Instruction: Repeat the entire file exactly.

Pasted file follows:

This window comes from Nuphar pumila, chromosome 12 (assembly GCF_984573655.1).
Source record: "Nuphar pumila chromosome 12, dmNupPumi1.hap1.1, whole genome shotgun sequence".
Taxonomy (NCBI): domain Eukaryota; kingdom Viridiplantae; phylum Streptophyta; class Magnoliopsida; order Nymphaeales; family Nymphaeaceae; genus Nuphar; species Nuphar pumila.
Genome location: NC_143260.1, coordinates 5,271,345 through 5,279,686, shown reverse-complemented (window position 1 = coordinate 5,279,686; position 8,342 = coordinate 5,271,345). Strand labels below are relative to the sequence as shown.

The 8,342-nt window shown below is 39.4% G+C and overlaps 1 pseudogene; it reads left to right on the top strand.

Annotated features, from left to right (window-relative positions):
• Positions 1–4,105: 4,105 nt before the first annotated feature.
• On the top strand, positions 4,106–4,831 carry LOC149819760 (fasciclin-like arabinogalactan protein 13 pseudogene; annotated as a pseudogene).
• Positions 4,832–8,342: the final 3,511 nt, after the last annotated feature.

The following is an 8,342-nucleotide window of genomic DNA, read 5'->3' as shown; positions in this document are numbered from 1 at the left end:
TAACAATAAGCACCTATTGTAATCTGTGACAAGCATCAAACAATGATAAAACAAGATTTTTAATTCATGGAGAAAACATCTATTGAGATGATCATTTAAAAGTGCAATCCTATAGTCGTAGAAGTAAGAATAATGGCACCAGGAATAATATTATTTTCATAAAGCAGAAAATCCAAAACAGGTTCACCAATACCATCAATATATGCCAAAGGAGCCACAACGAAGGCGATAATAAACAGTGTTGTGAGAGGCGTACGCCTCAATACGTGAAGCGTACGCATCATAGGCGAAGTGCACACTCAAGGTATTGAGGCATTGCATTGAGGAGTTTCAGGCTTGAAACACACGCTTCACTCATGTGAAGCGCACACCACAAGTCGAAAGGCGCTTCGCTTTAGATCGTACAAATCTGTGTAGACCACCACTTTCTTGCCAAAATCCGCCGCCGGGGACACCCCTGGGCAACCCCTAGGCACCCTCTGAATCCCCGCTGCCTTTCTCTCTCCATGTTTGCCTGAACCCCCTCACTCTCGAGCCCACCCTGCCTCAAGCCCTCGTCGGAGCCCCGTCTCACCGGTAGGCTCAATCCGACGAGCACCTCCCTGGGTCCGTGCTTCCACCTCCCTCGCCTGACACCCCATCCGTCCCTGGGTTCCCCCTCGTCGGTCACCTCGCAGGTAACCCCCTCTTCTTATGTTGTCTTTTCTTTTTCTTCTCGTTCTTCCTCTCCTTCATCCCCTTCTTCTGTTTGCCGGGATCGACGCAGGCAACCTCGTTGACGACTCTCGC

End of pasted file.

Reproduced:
This window comes from Nuphar pumila, chromosome 12 (assembly GCF_984573655.1).
Source record: "Nuphar pumila chromosome 12, dmNupPumi1.hap1.1, whole genome shotgun sequence".
Taxonomy (NCBI): domain Eukaryota; kingdom Viridiplantae; phylum Streptophyta; class Magnoliopsida; order Nymphaeales; family Nymphaeaceae; genus Nuphar; species Nuphar pumila.
Genome location: NC_143260.1, coordinates 5,271,345 through 5,279,686, shown reverse-complemented (window position 1 = coordinate 5,279,686; position 8,342 = coordinate 5,271,345). Strand labels below are relative to the sequence as shown.

The 8,342-nt window shown below is 39.4% G+C and overlaps 1 pseudogene; it reads left to right on the top strand.

Annotated features, from left to right (window-relative positions):
• Positions 1–4,105: 4,105 nt before the first annotated feature.
• On the top strand, positions 4,106–4,831 carry LOC149819760 (fasciclin-like arabinogalactan protein 13 pseudogene; annotated as a pseudogene).
• Positions 4,832–8,342: the final 3,511 nt, after the last annotated feature.

The following is an 8,342-nucleotide window of genomic DNA, read 5'->3' as shown; positions in this document are numbered from 1 at the left end:
TAACAATAAGCACCTATTGTAATCTGTGACAAGCATCAAACAATGATAAAACAAGATTTTTAATTCATGGAGAAAACATCTATTGAGATGATCATTTAAAAGTGCAATCCTATAGTCGTAGAAGTAAGAATAATGGCACCAGGAATAATATTATTTTCATAAAGCAGAAAATCCAAAACAGGTTCACCAATACCATCAATATATGCCAAAGGAGCCACAACGAAGGCGATAATAAACAGTGTTGTGAGAGGCGTACGCCTCAATACGTGAAGCGTACGCATCATAGGCGAAGTGCACACTCAAGGTATTGAGGCATTGCATTGAGGAGTTTCAGGCTTGAAACACACGCTTCACTCATGTGAAGCGCACACCACAAGTCGAAAGGCGCTTCGCTTTAGATCGTACAAATCTGTGTAGACCACCACTTTCTTGCCAAAATCCGCCGCCGGGGACACCCCTGGGCAACCCCTAGGCACCCTCTGAATCCCCGCTGCCTTTCTCTCTCCATGTTTGCCTGAACCCCCTCACTCTCGAGCCCACCCTGCCTCAAGCCCTCGTCGGAGCCCCGTCTCACCGGTAGGCTCAATCCGACGAGCACCTCCCTGGGTCCGTGCTTCCACCTCCCTCGCCTGACACCCCATCCGTCCCTGGGTTCCCCCTCGTCGGTCACCTCGCAGGTAACCCCCTCTTCTTATGTTGTCTTTTCTTTTTCTTCTCGTTCTTCCTCTCCTTCATCCCCTTCTTCTGTTTGCCGGGATCGACGCAGGCAACCTCGTTGACGACTCTCGC